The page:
Amidst a fairy tale season of player development and rapid success, the Memphis Grizzlies may have struck gold again by signing Jontay Porter.
To this point, misfortune has defined Jontay Porter’s career. After reclassifying to play with his brother, Nuggets wing Michael Porter Jr., at Missouri as freshmen, Michael suffered various injuries that allowed the brothers to play just three total games together. After returning to Missouri as a sophomore to be more of a focal point of the team, Jontay tore his ACL and missed the entire season. When his chance to finally leap to the NBA came, Jontay again tore his ACL after returning to the court to compete with his brother too early in his recovery. By the time of the 2019 NBA Draft, the two ACL tears scared teams away, despite a picture-perfect modern NBA skill set.
That makes the news all the more interesting that Porter will sign with Memphis, a team that orchestrates a picture-perfect modern NBA system. Agent Mark Bartelstein told ESPN’s Adrian Wojnarowski on Sunday that Porter would sign with the Grizzlies on a two-year deal, likely at the rookie minimum and not guaranteed for next season. While Porter has a long way to go until he can be expected to compete at a high level in the NBA, the situation looks perfect for him.
Since tearing his ACL the first time and leaving Missouri, Porter had been living with his brother Michael in Denver. That closeness not only gave Porter a taste of NBA life, it also showed Porter the diligence and focus it takes to come back from a major injury, as Michael did after the Nuggets drafted him in 2018. “It’s kind of given me a blueprint of how I want to do things and how to live that lifestyle in the NBA and on the court, too,” Porter told me at the NBA Draft combine last year. Those habits will help him adjust now that he is with the Grizzlies
The fit could not be better stylistically. Porter is a smart play-maker at the elbows and from the pick-and-pop. He made 36.4 percent of his 110 3-point attempts in his one season at Missouri and developed over the course of the season at attacking closeouts and making plays off the bounce. Within head coach Taylor Jenkins’ “random motion” offense, Porter will simply have to read, react and shoot. As with Jaren Jackson Jr. in his second NBA season, Porter could not be in a better situation to maximize what he’s good at offensively.
The defensive comparison is not so much in Jackson but starting center Jonas Valanciunas. Thought to be merely a salary-matching piece of the Marc Gasol trade with Toronto last winter, Valanciunas inked an extension with Memphis shortly after the trade and has been a steadying force in the frontcourt ever since. In helping the Grizzlies jump to the eighth seed, Valanciunas has turned in one of the best defensive seasons of his career. Like his mentor Mike Budenholzer in Milwaukee, Jenkins is allergic to giving up shots at the rim. Like Budenholzer’s center, Brook Lopez, Jenkins wants his big men dropping deep into the paint when defending the pick-and-roll. That simplified style makes use of Valanciunas’ size and discipline.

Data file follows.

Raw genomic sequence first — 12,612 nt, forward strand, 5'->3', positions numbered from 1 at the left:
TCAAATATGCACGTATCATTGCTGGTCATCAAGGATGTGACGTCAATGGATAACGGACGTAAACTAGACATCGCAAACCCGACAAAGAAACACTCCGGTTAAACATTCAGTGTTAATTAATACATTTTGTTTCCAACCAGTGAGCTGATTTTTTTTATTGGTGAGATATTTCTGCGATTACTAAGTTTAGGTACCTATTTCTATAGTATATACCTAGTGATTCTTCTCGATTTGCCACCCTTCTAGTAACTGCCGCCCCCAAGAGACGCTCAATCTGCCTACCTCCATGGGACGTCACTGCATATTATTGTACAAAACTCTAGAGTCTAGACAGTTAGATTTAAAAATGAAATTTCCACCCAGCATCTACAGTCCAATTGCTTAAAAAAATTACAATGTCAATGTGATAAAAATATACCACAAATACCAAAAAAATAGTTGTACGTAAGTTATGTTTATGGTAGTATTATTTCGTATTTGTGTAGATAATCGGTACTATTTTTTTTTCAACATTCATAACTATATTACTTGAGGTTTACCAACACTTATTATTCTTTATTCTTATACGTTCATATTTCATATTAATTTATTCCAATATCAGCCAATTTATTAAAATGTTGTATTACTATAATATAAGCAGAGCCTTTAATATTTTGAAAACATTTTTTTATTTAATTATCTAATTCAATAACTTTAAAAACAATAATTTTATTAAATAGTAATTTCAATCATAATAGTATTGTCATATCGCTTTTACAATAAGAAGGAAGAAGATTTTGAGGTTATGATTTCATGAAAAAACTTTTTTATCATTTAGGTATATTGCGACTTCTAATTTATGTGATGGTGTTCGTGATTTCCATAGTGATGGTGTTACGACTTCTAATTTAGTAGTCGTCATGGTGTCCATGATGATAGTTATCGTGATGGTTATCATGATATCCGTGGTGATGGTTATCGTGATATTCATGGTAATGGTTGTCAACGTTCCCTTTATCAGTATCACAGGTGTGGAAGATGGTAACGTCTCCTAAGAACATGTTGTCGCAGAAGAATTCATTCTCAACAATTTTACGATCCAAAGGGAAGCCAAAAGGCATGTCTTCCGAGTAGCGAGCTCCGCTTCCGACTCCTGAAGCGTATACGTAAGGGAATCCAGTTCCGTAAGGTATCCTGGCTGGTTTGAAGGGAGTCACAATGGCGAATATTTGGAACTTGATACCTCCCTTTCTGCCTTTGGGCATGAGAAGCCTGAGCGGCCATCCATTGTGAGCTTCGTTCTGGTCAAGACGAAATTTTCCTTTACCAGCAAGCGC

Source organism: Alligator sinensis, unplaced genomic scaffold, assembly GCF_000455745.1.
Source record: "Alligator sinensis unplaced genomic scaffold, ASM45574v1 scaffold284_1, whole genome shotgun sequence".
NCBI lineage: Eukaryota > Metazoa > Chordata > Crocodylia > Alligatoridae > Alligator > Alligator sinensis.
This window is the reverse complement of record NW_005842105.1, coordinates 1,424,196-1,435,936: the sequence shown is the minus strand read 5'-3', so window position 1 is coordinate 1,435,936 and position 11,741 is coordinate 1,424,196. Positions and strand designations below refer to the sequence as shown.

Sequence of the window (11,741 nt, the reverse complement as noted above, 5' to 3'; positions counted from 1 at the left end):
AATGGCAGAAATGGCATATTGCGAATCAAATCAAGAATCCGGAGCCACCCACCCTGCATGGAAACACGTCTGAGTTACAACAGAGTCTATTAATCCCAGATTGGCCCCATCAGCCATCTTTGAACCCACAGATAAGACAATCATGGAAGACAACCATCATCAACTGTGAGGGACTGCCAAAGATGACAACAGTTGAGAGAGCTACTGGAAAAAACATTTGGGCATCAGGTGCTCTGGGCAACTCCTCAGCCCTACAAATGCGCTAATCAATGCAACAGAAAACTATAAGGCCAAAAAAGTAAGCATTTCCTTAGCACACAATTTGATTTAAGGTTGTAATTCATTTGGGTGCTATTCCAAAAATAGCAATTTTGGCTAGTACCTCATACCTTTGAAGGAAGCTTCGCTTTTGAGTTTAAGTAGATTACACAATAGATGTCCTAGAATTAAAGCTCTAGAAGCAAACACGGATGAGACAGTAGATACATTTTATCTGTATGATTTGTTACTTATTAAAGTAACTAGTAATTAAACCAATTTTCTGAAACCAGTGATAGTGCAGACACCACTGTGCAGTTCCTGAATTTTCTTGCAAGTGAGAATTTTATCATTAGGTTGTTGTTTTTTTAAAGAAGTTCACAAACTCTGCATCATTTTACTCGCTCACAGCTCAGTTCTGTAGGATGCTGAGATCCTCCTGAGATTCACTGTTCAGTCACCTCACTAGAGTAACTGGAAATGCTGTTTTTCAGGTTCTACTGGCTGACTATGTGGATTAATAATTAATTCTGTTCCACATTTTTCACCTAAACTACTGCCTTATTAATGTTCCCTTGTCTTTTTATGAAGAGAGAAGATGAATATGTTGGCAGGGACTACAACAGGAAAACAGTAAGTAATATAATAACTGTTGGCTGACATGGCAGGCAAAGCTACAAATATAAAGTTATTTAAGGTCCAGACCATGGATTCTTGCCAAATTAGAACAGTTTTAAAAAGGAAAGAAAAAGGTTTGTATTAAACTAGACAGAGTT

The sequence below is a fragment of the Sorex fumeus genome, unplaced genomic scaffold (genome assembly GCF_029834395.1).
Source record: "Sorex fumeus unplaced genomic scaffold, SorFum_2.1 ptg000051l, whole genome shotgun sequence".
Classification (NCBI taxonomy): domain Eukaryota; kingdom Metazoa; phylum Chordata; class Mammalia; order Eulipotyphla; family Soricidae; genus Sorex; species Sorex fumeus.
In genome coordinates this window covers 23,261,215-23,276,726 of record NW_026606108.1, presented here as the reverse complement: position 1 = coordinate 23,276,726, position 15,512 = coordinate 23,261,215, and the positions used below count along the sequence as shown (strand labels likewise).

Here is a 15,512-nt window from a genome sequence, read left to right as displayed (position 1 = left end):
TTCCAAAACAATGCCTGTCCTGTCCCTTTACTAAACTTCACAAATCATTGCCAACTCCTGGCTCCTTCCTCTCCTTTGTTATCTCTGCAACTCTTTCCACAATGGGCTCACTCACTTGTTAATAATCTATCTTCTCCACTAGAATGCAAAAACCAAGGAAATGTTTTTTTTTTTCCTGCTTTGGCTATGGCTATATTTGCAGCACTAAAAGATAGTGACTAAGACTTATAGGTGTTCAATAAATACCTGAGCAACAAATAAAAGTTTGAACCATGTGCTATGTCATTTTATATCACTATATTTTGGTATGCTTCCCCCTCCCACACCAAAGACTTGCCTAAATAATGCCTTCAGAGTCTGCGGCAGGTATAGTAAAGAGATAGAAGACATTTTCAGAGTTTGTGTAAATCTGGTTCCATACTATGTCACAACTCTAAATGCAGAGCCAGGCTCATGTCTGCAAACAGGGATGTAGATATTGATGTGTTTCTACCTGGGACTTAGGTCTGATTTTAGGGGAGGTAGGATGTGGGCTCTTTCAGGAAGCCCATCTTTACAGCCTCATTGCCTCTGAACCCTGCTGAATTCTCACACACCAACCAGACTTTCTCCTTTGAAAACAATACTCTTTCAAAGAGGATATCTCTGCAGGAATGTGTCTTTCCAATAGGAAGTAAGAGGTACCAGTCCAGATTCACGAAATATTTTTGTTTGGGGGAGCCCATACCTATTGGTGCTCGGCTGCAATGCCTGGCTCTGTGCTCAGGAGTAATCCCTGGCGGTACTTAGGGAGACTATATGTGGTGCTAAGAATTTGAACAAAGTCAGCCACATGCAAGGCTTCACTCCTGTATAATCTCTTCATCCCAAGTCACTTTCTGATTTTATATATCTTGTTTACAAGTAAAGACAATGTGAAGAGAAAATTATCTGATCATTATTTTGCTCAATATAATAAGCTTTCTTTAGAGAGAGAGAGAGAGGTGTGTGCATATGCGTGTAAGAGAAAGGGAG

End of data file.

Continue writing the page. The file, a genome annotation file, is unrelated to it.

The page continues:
It should do the same for Porter. The checklist for Porter’s NBA landing spot was a place where he could play freely on offense and be insulated defensively. Not only does Jenkins’ system help him do that on both ends, but he will also be helped by the presence of Jackson and the equally athletic Brandon Clarke in the Grizzlies’ frontcourt, as well as the play-making of Ja Morant on the other side.
After strange rumors linking Porter to Portland surfaced after the draft, Porter has found a home that makes perfect sense for him as a player. Memphis will also, like Denver did for Michael, allow Porter to continue to rehab and develop out of the spotlight of a huge market.
The biggest next step physically will likely be building muscle and reworking the integrity and strength of his right leg after two surgeries. Porter was noticeably light at the combine last year, and said his priority until he made it to the NBA was to get bigger and stronger and properly conditioned. Those will likely be checkpoints Memphis wants to see (or already has).
From the Grizzlies’ perspective, it’s another shrewd, high-value move. For merely the cost of a roster spot and a (likely) minimum salary, Memphis’ impressive player development program gets the chance to work with a potentially elite third big man who fits with its other talent. The acquisition comes on the heels of other smart, low-risk, high-reward moves such as drafting the highly productive big man Brandon Clarke at No. 23 last summer, trading for versatile guard De’Anthony Melton, and signing backup guard Tyus Jones when Minnesota balked. Despite the relative inexperience of the Grizzlies’ front office (run by 30-year-old general manager Zach Kleiman), they’ve nailed several moves like this in a row now.
With a core of Morant, Jackson, Clarke, Melton, Dillon Brooks and recent trade acquisition Justise Winslow, the Grizzlies have their core of stars and starters. The best teams don’t stop there. As Sam Hinkie might say, the smartest teams try for as many bites at the apple as possible. Memphis signing Porter is exactly that. If it doesn’t work out, the move will be forgotten and very little will have been lost.
Yet just a year ago, Porter was thought by many to be a first-round prospect regardless of the first ACL tear. That player is still inside him. And the Grizzlies may have just gotten that player on a cost-controlled contract with the ability to integrate him into their system, which fits him perfectly. It’s a home run.